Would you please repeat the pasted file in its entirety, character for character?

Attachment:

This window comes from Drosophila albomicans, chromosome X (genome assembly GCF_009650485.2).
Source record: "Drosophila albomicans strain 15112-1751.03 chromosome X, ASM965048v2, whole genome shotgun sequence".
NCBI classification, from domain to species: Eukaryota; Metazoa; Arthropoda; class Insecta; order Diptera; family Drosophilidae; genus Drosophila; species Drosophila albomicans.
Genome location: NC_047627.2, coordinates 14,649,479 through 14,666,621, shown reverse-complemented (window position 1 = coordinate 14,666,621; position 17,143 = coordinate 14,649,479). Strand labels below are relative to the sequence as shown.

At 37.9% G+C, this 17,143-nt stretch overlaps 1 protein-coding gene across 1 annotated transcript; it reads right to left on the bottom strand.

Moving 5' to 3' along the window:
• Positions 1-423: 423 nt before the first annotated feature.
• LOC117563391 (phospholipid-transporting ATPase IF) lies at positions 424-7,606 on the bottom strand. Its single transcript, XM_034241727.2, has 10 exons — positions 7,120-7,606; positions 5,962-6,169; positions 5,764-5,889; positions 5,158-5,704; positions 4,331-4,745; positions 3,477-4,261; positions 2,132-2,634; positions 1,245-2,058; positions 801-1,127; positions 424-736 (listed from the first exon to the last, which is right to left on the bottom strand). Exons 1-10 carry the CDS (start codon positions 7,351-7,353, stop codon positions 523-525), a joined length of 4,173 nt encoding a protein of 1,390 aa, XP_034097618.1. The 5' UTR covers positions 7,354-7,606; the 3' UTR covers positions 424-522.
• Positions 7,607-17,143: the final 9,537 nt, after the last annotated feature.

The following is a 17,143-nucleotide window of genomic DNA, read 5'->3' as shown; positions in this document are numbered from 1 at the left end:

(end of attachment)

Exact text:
This window comes from Drosophila albomicans, chromosome X (genome assembly GCF_009650485.2).
Source record: "Drosophila albomicans strain 15112-1751.03 chromosome X, ASM965048v2, whole genome shotgun sequence".
NCBI classification, from domain to species: Eukaryota; Metazoa; Arthropoda; class Insecta; order Diptera; family Drosophilidae; genus Drosophila; species Drosophila albomicans.
Genome location: NC_047627.2, coordinates 14,649,479 through 14,666,621, shown reverse-complemented (window position 1 = coordinate 14,666,621; position 17,143 = coordinate 14,649,479). Strand labels below are relative to the sequence as shown.

At 37.9% G+C, this 17,143-nt stretch overlaps 1 protein-coding gene across 1 annotated transcript; it reads right to left on the bottom strand.

Moving 5' to 3' along the window:
• Positions 1-423: 423 nt before the first annotated feature.
• LOC117563391 (phospholipid-transporting ATPase IF) lies at positions 424-7,606 on the bottom strand. Its single transcript, XM_034241727.2, has 10 exons — positions 7,120-7,606; positions 5,962-6,169; positions 5,764-5,889; positions 5,158-5,704; positions 4,331-4,745; positions 3,477-4,261; positions 2,132-2,634; positions 1,245-2,058; positions 801-1,127; positions 424-736 (listed from the first exon to the last, which is right to left on the bottom strand). Exons 1-10 carry the CDS (start codon positions 7,351-7,353, stop codon positions 523-525), a joined length of 4,173 nt encoding a protein of 1,390 aa, XP_034097618.1. The 5' UTR covers positions 7,354-7,606; the 3' UTR covers positions 424-522.
• Positions 7,607-17,143: the final 9,537 nt, after the last annotated feature.

The following is a 17,143-nucleotide window of genomic DNA, read 5'->3' as shown; positions in this document are numbered from 1 at the left end: